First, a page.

John Key's promise to compensate low-income NZers for changes to GST is one he's unlikely to keep.
[RETRACTED! Actually, as Neil Russ points out to NZPA, the changes to depreciation rules are enough to fund the rates alignment by itself. Which means that, in theory, all the money raised by raising GST could be used to fund a tax cut on the bottom threshold.
Which begs a much more interesting question: Will he?]
TWG estimates upping GST to 15% will be worth $2.89b. 35% of this will be borne by the bottom 50% (by income) of the population.
This means that the bottom 50% of the population will have to pay $1b more in GST.
That's the goal post for Key's promise.
Key has ruled out changes to Working for Families. But tax cuts have a smaller impact on people with low income, so to deliver $1b via the tax system, it'd require a much bigger tax cut across the board.
To offset the impact of the GST increase to the bottom 50%, he'd have to slash the bottom tax rate in half (to around 6.7%, to be precise), or introduce a $6000 tax-free threshold.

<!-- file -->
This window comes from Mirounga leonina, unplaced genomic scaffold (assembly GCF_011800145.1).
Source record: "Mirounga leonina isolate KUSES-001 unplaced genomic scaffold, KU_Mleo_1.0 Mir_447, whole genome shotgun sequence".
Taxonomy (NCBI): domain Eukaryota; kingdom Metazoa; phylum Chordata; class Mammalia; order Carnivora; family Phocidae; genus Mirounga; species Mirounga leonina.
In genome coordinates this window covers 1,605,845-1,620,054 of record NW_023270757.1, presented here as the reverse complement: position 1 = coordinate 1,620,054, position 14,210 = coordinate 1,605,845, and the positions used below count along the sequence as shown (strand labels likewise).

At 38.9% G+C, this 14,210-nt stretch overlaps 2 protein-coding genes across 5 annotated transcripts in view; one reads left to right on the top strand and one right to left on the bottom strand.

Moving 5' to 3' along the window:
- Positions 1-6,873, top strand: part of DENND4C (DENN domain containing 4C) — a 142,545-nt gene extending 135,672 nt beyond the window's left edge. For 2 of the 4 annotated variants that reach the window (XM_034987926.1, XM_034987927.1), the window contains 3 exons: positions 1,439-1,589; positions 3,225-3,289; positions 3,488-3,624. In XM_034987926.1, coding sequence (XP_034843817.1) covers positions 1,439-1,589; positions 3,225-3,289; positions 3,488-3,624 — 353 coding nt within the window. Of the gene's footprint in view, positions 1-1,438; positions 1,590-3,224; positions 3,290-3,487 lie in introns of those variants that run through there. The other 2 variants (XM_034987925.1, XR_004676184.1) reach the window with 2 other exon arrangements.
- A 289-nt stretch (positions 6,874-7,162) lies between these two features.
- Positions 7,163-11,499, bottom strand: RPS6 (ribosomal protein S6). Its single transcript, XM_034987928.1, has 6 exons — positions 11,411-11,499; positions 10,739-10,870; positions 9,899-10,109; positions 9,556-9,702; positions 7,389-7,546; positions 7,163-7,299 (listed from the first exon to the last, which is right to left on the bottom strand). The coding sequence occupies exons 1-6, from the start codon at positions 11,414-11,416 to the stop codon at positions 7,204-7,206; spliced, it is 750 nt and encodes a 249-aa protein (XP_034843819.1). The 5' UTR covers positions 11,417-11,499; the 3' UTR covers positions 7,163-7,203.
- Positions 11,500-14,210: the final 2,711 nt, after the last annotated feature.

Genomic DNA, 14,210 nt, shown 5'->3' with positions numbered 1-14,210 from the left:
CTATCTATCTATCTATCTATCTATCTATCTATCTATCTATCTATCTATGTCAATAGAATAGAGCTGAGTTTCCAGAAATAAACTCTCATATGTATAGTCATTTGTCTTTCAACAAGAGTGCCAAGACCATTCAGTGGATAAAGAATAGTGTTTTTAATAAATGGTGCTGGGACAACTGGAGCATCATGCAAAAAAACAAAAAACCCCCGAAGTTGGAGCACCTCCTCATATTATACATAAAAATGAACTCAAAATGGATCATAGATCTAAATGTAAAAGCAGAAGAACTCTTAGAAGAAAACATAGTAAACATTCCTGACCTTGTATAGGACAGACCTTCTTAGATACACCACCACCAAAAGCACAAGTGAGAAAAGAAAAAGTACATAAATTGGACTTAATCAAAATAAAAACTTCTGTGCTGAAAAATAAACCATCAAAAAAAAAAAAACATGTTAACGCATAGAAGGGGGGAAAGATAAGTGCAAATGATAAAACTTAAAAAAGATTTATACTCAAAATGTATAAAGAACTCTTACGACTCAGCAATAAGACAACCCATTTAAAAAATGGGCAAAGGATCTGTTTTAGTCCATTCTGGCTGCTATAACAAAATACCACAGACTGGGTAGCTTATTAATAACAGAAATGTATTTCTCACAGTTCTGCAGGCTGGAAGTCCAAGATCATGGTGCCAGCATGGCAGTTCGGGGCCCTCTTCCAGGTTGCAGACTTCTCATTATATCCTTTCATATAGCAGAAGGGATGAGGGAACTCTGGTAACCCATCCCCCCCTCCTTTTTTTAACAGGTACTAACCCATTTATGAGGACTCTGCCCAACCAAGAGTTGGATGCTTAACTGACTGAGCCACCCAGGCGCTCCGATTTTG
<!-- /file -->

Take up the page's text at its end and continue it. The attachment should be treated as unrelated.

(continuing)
But either of those measures would extend to the top 50% as well, and it would cost a lot more than $1b. In fact, it would eat up most of the revenue from the GST hike and leave little to fund the reduction of the top tax rates - which was the point of the whole exercise.
Sure, it *could* happen. But a much more likely scenario is that the compensation will fall far short of the actual impact of the GST.
If you want to verify the $1b for bottom 50% figure, see table 2 (page 2) and figure 5 (page 7) the GST paper prepared by the TWG.
[Update: Yes, the GST paper discusses compensation options, specifically, CPI adjustments for many benefits that will automatically kick in if GST goes up. However, that won't do anything for people not on benefits, which is quite unfair. (Haven't really thought through EMTR and such yet, but that depends on whether abatement thresholds and such are CPI-pegged too. Meh. I'm sticking with "unfair" for now.)]